Re:Zero kara Hajimeru Isekai Seikatsu (Re:Zero – Starting Life in A New World) Review


Pictured above: Best Girl of 2016

Re:Zero kara Hajimeru Isekai Seikatsu (Re:Zero – Starting Life in A New World),  or Re:Zero for short, is the anime adaptation of a Light Novel series that aired in the Spring of 2016 and told the story of Subaru Natsuki, a Japanese boy who suddenly found himself in a world unlike his own and filled with magic and fantasy. Naturally, being an shut-in of sorts, he believes he’s the main protagonist and acts accordingly… and pays for it in the most painful way possible when he learns that the only thing that accounts for is that he cannot die when killed.

As the anime has come to a close, I will now be reviewing and giving my personal opinion of the show.

Story Premise

The premise of Re:Zero is that Subaru has literally popped into existence in an alternate world without any clue why he is there or what he is doing, but finds himself enamored with a young half-elf named Emilia after she saves him from a mugging, only for them to both die by the end of the day due to a murderer who is obsessed with disemboweling people. He then returns to life, resolves to avert this from happening, and ends up becoming involved in what amounts to a Royal Election that will determine the next ruler of the land.

So, at first glance, we have a “trapped in another world” premise combined with some good old fashion heroics towards a damsel in distress with a hint of politics on the side… at least until things get dark. Then we get psychological elements mixed in due to the nature of Subaru’s power, Return by Death, and the story begins to explore human nature, how one’s perspective of another can shift depending on circumstances and interactions with the same person, and just how far you can push someone before they end up broken shell of a person.

It’s an interesting premise for sure, but one that can be done wrong on many different levels. What saves it from that is the fact that, despite our main protagonist being essentially immortal, Subaru is very much human in how he acts and behaves, and how just a small change in behavior or circumstances can cause a butterfly effect of epic proportions.


The setting is a High Fantasy genre, set in a world removed from Earth and filled with Beastmen, Spirits, Magic, and varying levels of technology that are rather on the low-end. I won’t call it original and there’s nothing I can say that stands out above other shows with this sort of setting. It is what it is.


The characters of ReZero are, at a first glance, what you’d expect. Subaru is the hero, Emilia is the reclusive heroine, the maids are distant, etc. However, thanks to the premise, whatever expectation you have towards these characters at that first glance are upended when next you see them.

You see, because there’s an element of mental time-travel due to Subaru’s ability that activates upon his death, there’s virtually no plot-armor whatsoever for anyone and people die… a lot. That means that Subaru suffers the full-effect of dying abruptly, being murdered violently, watching the people he comes to care about be slaughtered, and so on, and he can’t tell anyone because of the nature of the power.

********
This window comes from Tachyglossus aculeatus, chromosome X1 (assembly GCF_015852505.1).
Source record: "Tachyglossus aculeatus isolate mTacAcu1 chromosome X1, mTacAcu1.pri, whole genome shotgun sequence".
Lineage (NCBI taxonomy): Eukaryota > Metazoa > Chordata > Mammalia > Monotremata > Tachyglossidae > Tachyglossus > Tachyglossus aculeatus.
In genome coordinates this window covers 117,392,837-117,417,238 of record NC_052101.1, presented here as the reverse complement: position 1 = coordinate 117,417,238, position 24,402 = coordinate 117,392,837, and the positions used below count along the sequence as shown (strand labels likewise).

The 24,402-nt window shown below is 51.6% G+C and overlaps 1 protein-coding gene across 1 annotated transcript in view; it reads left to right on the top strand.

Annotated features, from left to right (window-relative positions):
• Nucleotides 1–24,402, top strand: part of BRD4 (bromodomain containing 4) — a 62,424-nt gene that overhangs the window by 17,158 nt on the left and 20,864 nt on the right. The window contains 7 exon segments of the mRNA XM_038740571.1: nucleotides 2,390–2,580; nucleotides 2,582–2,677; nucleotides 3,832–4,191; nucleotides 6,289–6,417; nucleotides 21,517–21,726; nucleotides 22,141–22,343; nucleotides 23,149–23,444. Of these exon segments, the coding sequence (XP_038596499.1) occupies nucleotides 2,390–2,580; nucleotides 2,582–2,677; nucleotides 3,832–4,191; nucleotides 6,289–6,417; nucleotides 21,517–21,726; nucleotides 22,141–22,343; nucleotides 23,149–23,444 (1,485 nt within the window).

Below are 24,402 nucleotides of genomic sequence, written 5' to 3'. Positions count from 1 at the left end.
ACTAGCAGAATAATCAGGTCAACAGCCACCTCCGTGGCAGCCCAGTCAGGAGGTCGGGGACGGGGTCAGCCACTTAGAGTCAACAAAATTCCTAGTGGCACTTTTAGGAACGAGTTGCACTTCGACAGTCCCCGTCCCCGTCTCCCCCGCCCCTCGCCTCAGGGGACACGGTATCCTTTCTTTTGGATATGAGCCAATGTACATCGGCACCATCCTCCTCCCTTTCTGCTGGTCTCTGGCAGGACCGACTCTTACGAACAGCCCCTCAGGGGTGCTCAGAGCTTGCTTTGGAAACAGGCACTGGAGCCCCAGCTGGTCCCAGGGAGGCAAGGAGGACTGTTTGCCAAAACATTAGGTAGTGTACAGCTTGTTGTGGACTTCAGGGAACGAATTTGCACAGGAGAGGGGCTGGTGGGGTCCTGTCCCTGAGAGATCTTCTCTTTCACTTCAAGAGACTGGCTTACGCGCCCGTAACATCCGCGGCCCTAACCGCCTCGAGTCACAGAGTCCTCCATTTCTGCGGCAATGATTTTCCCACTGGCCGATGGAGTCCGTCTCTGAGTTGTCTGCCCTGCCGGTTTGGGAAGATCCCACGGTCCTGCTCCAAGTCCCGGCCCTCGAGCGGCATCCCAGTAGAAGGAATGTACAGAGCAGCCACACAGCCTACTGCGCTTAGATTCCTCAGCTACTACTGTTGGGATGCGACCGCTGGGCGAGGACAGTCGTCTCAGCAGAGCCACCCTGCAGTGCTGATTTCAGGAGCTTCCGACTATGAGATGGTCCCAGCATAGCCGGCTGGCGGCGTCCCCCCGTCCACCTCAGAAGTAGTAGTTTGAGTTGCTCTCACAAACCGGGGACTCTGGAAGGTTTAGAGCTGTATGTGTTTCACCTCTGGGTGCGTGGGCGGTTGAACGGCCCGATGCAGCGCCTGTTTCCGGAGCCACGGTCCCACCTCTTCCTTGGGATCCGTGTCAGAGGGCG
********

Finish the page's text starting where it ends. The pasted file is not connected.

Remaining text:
This puts him in an horrible position and we slowly see how all of that grinds down the initial impression he gave off and reveals the ugly, very human side of him that has wants and desires and needs that are what some would call un-heroic. This serves as the means by which Subaru avoids becoming a generic hero with the ability to rewind time and becomes someone we can relate to on a deeper level. Likewise, because Subaru changes how he interacts with others upon losing one life, we see other sides of them that can overturn the first impressions we had of them.

Take note though, this only applies to characters he frequently interacts with, so basically important characters are the only ones with layers to them.

Animation & Sound

The animation as a whole has been… well, I’ll say okay overall. There are some instances where the quality dips, but nothing too bad.

The music, on the other hand, carries a lot of emotions when the show calls for it. Without wishing to spoil, at one of the lowest moments the music dipped to a depressing dirge that left me wondering if we were getting a bad ending, while at a high point I couldn’t help but feel my heart filling with warmth… before devolving into rage over Subaru’s choice of words that follow.

But that’s a personal opinion and, though I am somewhat salty about it, I can’t blame the show for it.

Final Points

Overall, Re:Zero is a fantastic show that puts a twist on the “trapped in another world” story, showing the effects of having a power like Subaru’s, as well as how one can rise from tragedy and come out ahead. It does tend to have more low-points around the middle, and a lot of death, but those only serve to make the high-points sweeter. If you’ve got the stomach for it, you’ll probably enjoy it.

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